Blatant Lies and the People Who Believe Them

Renate Alumnius

- Brett Kavanaugh

Like a child who had gotten caught with his hands in the cookie jar, SCOTUS nominee Brett Kavanaugh looked into the eyes of United States Senators and the American people and said he did not do it. However, no amount of tears or righteous indignation will change the fact that placing “Renate Alumnius” on his yearbook page was not an act of “affection”, he was not old enough to legally drink at the time he allegedly tried to rape Dr. Christine Blasey Ford, or that he regularly attended parties like the one described by Ford.

Taken by themselves, these lies are inconsequential; tales from a man suddenly held accountable for the sins of his youth. However, they do not exist in a vacuum. Kavanaugh is a nominee for a lifetime appointment to the highest court in the land. And he is accused of attempting to rape a former acquaintance.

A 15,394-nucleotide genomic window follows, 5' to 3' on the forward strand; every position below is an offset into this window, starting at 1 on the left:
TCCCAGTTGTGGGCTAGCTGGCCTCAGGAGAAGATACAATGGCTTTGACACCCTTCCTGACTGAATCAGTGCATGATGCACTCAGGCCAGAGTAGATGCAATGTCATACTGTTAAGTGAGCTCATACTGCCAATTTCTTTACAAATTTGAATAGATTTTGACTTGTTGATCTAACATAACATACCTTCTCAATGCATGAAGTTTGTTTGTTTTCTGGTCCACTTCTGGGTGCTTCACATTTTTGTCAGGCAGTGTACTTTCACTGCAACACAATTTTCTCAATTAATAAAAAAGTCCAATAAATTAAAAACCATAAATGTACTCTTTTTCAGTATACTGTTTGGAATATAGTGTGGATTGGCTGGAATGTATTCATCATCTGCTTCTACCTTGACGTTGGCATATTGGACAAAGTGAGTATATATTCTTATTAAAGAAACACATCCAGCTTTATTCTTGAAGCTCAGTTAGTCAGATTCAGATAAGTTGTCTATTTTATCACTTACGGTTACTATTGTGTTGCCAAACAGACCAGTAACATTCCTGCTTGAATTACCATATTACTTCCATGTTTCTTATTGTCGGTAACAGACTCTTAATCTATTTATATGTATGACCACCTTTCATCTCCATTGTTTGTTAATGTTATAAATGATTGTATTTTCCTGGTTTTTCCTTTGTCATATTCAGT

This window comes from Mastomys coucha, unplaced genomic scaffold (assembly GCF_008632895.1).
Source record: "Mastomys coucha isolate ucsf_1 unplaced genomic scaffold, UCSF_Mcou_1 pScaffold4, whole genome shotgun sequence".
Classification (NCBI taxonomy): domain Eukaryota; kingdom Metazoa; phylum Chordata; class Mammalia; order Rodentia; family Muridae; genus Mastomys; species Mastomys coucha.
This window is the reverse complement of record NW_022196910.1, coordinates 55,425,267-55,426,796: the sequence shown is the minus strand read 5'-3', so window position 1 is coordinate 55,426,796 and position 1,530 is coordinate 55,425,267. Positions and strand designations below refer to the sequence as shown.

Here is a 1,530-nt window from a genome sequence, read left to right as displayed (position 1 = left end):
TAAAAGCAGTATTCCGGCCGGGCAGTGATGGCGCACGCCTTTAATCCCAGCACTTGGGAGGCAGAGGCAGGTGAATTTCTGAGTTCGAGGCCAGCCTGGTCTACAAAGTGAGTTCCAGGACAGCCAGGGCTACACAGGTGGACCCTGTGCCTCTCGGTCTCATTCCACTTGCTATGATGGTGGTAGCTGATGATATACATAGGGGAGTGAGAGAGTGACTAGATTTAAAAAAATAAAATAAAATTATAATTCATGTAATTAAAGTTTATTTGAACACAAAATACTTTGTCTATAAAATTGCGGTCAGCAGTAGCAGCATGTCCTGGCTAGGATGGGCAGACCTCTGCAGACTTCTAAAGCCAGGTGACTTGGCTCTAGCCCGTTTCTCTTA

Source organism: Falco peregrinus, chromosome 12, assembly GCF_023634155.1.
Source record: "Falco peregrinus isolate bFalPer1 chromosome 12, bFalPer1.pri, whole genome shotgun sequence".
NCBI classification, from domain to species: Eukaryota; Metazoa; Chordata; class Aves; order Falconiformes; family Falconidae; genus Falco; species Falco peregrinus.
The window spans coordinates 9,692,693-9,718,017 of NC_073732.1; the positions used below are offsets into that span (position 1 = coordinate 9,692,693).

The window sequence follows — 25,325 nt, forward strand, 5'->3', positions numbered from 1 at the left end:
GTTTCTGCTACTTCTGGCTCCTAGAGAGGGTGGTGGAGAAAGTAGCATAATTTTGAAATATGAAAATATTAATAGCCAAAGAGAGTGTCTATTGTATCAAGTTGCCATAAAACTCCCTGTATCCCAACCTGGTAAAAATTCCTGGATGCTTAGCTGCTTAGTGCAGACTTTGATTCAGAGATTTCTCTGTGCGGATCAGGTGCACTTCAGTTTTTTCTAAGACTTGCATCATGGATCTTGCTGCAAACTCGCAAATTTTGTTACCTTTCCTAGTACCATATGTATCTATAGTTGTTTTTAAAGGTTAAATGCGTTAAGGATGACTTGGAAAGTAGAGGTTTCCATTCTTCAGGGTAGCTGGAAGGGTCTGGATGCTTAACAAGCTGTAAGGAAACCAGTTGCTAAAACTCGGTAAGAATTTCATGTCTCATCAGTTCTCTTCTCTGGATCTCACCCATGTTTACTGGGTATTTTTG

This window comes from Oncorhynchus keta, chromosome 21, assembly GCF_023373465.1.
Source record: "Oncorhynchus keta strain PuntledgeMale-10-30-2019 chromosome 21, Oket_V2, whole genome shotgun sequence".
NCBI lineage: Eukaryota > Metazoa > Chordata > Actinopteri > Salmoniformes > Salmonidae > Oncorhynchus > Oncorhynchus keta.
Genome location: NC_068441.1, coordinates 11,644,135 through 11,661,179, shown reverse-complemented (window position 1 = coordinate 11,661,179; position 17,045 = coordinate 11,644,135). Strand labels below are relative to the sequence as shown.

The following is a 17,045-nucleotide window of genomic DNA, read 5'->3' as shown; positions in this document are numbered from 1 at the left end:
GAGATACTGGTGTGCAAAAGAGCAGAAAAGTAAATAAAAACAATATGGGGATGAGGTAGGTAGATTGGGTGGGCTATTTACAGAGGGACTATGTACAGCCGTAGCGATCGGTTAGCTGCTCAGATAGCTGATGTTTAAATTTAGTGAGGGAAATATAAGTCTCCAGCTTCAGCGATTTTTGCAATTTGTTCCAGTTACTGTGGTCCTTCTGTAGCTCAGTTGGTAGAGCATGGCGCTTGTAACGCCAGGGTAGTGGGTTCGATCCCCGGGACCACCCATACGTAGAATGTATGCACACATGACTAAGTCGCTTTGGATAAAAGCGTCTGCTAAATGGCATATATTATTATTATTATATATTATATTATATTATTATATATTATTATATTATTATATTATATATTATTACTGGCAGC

Every child (with the possible exception of Donald Trump Jr.) is taught that just one lie can jeopardize the believability of every other statement that is made by that person. Kavanaugh’s sexual harassment of Renate Schroeder Dolphin may not have relevance to the nominee’s ability to be a Supreme Court Justice, but his inability to accept responsibility as an adult does. The fact that he would lie about the act exposes further character flaws that do not belong in the highest court in the country. If he is willing to lie so blatantly about this act, can his denial of Ford’s allegations be believed?

Yet somehow a third of the country is willing to brush these lies aside. Given that 54 percent of Republicans think that Kavanaugh should be confirmed even "if the charge of sexual assault during a party in high school by Christine Blasey Ford" is true, this should not be surprising. Donald Trump has lied thousands of times since the start of his presidency and his approval rating currently stands at 41%. America has replaced right and wrong with blue and red. We are a house divided. Can we stand?